Buy Now at Apple.com
High end: $1,300 plus
Laptops in this price range usually fall into one of two categories -- sleek, ultra portable marvels of engineering or high-powered, multimedia and gaming monsters. On the multimedia end of the spectrum, expect 17-inch or larger HD screens, discreet graphics cards, TV tuners, and Blu-ray players. On the ultra-portable side you'll find 12.1-inch or 13.3-inch screens, weights under four pounds, WWAN 3G cellular modems and solid state drives. If you're a gamer, a video editor or someone who never wants to leave their laptop behind, expect to land in this price range.
Apple MacBook Pro 15-inch ($1,699) If you edit a lot of photos or movies, this is the laptop for you. The standard 4GB of RAM and 250GB hard drive is more than enough for the casual media dabbler. Drop an extra $300 and get a larger hard drive and much more powerful graphics in the form of an NVIDIA 9600M graphics card, which can be turned off to save battery life when top tier graphics performance isn't needed. Weighs 5.5 pounds.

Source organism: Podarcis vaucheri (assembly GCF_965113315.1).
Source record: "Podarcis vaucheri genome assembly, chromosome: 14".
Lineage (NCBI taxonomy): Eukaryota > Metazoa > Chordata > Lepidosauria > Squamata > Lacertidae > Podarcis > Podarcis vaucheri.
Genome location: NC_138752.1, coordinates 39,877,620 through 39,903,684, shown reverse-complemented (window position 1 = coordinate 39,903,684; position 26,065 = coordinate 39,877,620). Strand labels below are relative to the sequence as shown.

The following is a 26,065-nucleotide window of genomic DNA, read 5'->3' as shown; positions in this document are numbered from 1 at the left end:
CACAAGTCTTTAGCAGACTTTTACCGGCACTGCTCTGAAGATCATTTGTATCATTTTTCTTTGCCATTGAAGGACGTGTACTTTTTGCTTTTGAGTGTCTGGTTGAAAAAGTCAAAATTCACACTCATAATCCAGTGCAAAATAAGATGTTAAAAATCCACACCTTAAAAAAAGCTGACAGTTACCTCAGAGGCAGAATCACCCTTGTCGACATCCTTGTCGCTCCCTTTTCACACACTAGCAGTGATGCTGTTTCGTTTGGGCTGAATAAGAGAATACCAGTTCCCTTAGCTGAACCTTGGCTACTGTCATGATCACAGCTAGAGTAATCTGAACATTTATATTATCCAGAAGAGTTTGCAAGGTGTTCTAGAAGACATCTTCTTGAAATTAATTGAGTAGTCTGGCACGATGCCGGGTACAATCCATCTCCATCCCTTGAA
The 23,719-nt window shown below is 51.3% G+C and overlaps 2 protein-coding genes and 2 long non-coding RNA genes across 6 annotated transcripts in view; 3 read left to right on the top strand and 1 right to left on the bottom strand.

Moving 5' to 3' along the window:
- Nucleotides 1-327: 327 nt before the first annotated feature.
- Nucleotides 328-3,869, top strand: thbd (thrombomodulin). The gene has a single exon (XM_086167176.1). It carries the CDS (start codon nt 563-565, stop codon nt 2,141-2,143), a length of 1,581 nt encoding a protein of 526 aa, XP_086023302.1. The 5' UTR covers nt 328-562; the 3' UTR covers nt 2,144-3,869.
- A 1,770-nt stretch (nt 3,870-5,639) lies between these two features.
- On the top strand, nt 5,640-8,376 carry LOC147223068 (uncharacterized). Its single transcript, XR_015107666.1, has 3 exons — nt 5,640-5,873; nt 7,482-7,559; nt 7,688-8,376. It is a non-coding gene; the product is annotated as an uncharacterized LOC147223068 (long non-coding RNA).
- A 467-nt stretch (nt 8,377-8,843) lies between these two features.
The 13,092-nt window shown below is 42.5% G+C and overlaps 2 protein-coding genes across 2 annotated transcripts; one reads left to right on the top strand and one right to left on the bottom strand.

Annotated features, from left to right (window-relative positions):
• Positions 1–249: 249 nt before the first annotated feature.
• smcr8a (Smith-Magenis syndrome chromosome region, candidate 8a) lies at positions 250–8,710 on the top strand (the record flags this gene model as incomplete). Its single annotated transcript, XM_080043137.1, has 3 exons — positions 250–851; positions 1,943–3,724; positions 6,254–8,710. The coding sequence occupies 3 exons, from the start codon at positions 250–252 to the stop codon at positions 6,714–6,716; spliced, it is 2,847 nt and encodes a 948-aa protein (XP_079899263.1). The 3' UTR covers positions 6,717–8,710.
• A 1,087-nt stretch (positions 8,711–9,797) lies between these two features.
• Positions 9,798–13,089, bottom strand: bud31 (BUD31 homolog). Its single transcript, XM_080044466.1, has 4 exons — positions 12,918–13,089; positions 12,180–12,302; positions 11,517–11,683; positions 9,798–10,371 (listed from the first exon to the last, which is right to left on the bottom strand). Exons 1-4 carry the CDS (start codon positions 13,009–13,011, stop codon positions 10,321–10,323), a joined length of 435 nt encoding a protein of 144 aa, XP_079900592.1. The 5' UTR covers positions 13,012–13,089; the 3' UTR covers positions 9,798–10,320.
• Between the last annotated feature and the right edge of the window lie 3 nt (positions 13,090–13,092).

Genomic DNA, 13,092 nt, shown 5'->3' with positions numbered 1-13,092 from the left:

Buy Now at Apple.com
Sony VAIO Z ($2,000) If you absolutely must have every possible feature crammed into the tiniest package you can manage, check out the Vaio Z series. The $2,000 pre-configured model packs in 3G wireless from Verizon, 4GB of RAM, a 128GB SSD, a powerful Core 2 Duo processor, GPS, a fingerprint scanner, a 13.3-inch, LED-backed HD screen and switchable graphics (Intel when you want more battery life, Nvidia when you want more pixel pushing muscle). Weighs 3.3 pounds.
Buy Now at SonyStyle.com
Dell Studio XPS 16 ($1,649) This model has a range of options and pricing, but the updated top-tier model brings Intel's quad-core Core i7 and 6GB of RAM to the party. Paired with the same 500GB, 7200-RPM hard drive, and a discreet graphics card from ATI with its own 1 GB of memory and you've got a powerful multi-media machine. Perfect for pushing high-quality content to the gorgeous 16-inch 1080p screen. Weighs 6.4 pounds.